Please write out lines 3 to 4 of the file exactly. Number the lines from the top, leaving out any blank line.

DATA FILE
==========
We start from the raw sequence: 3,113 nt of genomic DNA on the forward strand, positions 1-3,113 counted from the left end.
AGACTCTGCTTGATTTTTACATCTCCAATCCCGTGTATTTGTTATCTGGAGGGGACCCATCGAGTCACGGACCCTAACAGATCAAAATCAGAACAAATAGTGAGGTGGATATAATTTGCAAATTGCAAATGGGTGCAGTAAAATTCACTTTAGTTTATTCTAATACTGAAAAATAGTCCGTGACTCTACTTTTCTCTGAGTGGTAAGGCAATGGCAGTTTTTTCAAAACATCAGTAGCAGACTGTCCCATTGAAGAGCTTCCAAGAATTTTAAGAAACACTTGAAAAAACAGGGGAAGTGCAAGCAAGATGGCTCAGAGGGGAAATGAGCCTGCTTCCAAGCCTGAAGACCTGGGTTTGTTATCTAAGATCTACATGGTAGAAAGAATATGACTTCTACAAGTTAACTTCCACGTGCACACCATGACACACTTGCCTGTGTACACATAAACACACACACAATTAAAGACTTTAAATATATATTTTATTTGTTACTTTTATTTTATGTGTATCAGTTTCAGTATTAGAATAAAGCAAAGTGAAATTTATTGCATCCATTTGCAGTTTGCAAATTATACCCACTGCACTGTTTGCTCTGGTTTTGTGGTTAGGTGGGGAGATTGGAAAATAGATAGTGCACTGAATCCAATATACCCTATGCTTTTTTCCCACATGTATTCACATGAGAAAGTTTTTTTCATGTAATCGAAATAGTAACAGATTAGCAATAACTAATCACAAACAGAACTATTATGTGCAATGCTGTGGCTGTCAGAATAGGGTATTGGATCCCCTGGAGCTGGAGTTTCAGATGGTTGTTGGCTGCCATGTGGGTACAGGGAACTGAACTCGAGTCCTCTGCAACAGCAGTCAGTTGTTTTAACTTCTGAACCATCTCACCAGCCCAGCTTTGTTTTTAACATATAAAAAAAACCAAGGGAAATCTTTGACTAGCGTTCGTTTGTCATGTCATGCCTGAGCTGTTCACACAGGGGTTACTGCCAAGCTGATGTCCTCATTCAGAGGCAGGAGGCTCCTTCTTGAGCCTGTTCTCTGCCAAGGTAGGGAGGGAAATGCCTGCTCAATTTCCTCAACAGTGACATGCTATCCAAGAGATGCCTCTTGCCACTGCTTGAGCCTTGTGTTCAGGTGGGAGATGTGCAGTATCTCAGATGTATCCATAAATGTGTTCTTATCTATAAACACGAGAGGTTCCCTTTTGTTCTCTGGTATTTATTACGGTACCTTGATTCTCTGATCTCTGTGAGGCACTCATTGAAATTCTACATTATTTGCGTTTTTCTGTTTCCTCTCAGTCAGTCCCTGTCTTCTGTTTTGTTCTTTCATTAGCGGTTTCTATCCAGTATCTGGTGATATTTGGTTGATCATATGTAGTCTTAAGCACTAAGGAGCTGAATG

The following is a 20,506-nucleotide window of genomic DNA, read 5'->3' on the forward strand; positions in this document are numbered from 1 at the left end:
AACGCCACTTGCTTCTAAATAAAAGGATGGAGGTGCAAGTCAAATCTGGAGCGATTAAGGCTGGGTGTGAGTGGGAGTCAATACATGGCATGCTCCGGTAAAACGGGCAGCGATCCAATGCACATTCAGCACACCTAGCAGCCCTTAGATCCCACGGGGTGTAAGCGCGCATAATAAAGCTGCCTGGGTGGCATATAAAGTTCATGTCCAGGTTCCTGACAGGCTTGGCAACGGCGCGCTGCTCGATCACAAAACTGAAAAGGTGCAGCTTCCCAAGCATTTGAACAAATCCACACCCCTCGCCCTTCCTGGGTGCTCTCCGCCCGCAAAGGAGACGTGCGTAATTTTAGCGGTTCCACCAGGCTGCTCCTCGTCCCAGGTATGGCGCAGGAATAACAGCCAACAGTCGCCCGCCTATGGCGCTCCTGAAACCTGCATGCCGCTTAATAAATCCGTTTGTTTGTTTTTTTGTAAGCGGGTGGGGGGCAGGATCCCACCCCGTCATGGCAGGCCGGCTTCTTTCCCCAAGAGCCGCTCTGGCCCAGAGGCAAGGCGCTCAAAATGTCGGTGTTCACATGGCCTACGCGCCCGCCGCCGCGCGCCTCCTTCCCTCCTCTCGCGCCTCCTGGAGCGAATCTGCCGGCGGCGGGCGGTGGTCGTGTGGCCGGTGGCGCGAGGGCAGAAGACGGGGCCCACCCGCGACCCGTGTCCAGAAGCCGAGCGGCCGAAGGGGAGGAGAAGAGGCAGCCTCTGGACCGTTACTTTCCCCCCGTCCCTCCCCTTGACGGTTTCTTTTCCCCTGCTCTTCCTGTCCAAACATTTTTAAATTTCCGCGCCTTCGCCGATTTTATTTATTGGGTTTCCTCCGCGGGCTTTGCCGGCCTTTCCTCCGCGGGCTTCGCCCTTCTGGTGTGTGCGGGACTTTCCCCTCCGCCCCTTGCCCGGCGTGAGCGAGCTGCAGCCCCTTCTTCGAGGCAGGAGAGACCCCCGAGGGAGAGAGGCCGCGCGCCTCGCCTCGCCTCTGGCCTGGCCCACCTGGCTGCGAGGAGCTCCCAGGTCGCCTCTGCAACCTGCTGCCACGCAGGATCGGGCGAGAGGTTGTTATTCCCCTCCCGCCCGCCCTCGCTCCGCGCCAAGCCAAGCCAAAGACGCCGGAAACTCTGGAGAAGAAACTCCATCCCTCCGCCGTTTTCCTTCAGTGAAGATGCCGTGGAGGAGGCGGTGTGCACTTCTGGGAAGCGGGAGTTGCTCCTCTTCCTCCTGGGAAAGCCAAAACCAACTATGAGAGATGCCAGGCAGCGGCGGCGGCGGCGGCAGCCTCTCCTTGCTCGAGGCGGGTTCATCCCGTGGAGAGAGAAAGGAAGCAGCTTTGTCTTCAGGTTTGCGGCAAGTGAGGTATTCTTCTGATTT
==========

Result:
The following is a 20,506-nucleotide window of genomic DNA, read 5'->3' on the forward strand; positions in this document are numbered from 1 at the left end:
AACGCCACTTGCTTCTAAATAAAAGGATGGAGGTGCAAGTCAAATCTGGAGCGATTAAGGCTGGGTGTGAGTGGGAGTCAATACATGGCATGCTCCGGTAAAACGGGCAGCGATCCAATGCACATTCAGCACACCTAGCAGCCCTTAGATCCCACGGGGTGTAAGCGCGCATAATAAAGCTGCCTGGGTGGCATATAAAGTTCATGTCCAGGTTCCTGACAGGCTTGGCAACGGCGCGCTGCTCGATCACAAAACTGAAAAGGTGCAGCTTCCCAAGCATTTGAACAAATCCACACCCCTCGCCCTTCCTGGGTGCTCTCCGCCCGCAAAGGAGACGTGCGTAATTTTAGCGGTTCCACCAGGCTGCTCCTCGTCCCAGGTATGGCGCAGGAATAACAGCCAACAGTCGCCCGCCTATGGCGCTCCTGAAACCTGCATGCCGCTTAATAAATCCGTTTGTTTGTTTTTTTGTAAGCGGGTGGGGGGCAGGATCCCACCCCGTCATGGCAGGCCGGCTTCTTTCCCCAAGAGCCGCTCTGGCCCAGAGGCAAGGCGCTCAAAATGTCGGTGTTCACATGGCCTACGCGCCCGCCGCCGCGCGCCTCCTTCCCTCCTCTCGCGCCTCCTGGAGCGAATCTGCCGGCGGCGGGCGGTGGTCGTGTGGCCGGTGGCGCGAGGGCAGAAGACGGGGCCCACCCGCGACCCGTGTCCAGAAGCCGAGCGGCCGAAGGGGAGGAGAAGAGGCAGCCTCTGGACCGTTACTTTCCCCCCGTCCCTCCCCTTGACGGTTTCTTTTCCCCTGCTCTTCCTGTCCAAACATTTTTAAATTTCCGCGCCTTCGCCGATTTTATTTATTGGGTTTCCTCCGCGGGCTTTGCCGGCCTTTCCTCCGCGGGCTTCGCCCTTCTGGTGTGTGCGGGACTTTCCCCTCCGCCCCTTGCCCGGCGTGAGCGAGCTGCAGCCCCTTCTTCGAGGCAGGAGAGACCCCCGAGGGAGAGAGGCCGCGCGCCTCGCCTCGCCTCTGGCCTGGCCCACCTGGCTGCGAGGAGCTCCCAGGTCGCCTCTGCAACCTGCTGCCACGCAGGATCGGGCGAGAGGTTGTTATTCCCCTCCCGCCCGCCCTCGCTCCGCGCCAAGCCAAGCCAAAGACGCCGGAAACTCTGGAGAAGAAACTCCATCCCTCCGCCGTTTTCCTTCAGTGAAGATGCCGTGGAGGAGGCGGTGTGCACTTCTGGGAAGCGGGAGTTGCTCCTCTTCCTCCTGGGAAAGCCAAAACCAACTATGAGAGATGCCAGGCAGCGGCGGCGGCGGCGGCAGCCTCTCCTTGCTCGAGGCGGGTTCATCCCGTGGAGAGAGAAAGGAAGCAGCTTTGTCTTCAGGTTTGCGGCAAGTGAGGTATTCTTCTGATTT